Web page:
Tesla gained 8.6 percent of the total market share of luxury automotive sales in the United States in the first half of 2022 compared to the first half of 2021. Last year, Tesla held 13 percent of the luxury automotive market in Q1, enough to beat Mercedes-Benz and BMW for the top spot. That number has now swelled to 21.6 percent, according to data from Automotive News.
Tesla’s first half of 2022 proved to be one of huge proportions in the United States, where it avoided the troublesome sagas of COVID-related shutdowns that struck the company’s other facilities in China. Tesla has always been the unequivocal leader in EVs in the United States, both in tech and in overall production and delivery volume. This year, the company will produce 1 million units globally for the first time in company history, and roughly half of those units will come from factories in the U.S.: one in Fremont, California, and another in Austin, Texas.
Perhaps the most impressive feat of Tesla’s continuing growth in the luxury sector is the fact that the company continues to fend off competitors from far and wide. Despite the biggest names in automotive production, like Ford, General Motors, and Volkswagen bringing highly attractive EV models to their lineups, they haven’t been able to catch up to Tesla on a global scale.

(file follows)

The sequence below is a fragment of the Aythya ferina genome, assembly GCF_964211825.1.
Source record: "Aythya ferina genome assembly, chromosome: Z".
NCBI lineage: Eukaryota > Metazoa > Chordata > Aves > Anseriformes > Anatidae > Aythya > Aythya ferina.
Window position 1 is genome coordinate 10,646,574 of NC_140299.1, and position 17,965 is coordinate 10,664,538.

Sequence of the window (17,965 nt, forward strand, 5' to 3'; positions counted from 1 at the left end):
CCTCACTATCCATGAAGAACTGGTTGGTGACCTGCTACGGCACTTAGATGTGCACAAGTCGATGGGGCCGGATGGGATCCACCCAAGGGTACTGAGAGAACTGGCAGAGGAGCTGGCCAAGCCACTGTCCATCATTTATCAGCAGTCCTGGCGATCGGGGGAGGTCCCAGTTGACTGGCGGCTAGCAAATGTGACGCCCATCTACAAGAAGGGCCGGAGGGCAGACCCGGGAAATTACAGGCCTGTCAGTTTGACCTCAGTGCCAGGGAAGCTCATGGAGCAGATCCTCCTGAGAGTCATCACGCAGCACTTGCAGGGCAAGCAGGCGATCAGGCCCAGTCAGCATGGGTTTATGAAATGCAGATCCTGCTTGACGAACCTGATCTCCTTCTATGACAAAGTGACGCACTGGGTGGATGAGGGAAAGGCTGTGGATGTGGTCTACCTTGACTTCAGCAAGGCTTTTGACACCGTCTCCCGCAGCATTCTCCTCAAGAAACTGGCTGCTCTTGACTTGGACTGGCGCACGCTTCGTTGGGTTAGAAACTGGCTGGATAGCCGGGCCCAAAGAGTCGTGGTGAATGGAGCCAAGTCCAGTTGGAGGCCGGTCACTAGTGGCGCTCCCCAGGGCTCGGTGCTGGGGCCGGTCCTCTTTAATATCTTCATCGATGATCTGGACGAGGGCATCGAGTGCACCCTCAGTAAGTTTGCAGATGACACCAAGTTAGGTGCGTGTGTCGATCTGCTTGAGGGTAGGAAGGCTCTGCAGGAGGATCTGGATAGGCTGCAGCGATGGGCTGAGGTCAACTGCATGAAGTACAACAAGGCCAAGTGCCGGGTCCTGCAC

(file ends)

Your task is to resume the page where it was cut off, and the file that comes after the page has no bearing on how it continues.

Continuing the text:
Even more impressive, however, is Tesla’s ability to dial in on a section of the overall automotive market that usually has buyers showing their preference for a certain brand or company. BMW and Mercedes-Benz have battled neck-and-neck on the Automotive News rankings for many years. They’re both staples in the market and especially in the luxury sector. However, Tesla’s surge from small EV startup to a mainstay on the top of the podium in the luxury sector in the United States has shown that more luxury car buyers are also starting to prefer another important feature: sustainability.
Across Tesla’s four vehicles, each has its own bit of individualism. The Model S stacks a luxury interior and high-tech HUD with world-class performance, while the Model X combines all three, just with significantly more cargo room (and who could forget the Falcon Wing doors). Meanwhile, the Model 3 and Y have minimalistic interiors, which offer the same advantages as the S and X but with less pizazz. They’re Tesla’s mass-market vehicles, and they accounted for 238,533 of Tesla’s 254,695 deliveries in Q2.
Tesla will continue to grow over the coming years, and it will hopefully figure out when it can offer some of the highly-anticipated models that it plans to bring to the market. The Cybertruck and Roadster may be two vehicles that are highly anticipated, but they’re also crucial to Tesla’s relevance in two more sectors that are showing worthy competition: pickups, where it will battle with Rivian, Ford, GM, and others, and the Hypercar sector, where Rimac has established itself as a worthy number one. Let’s not forget about Lamborghini and Ferrari, either.
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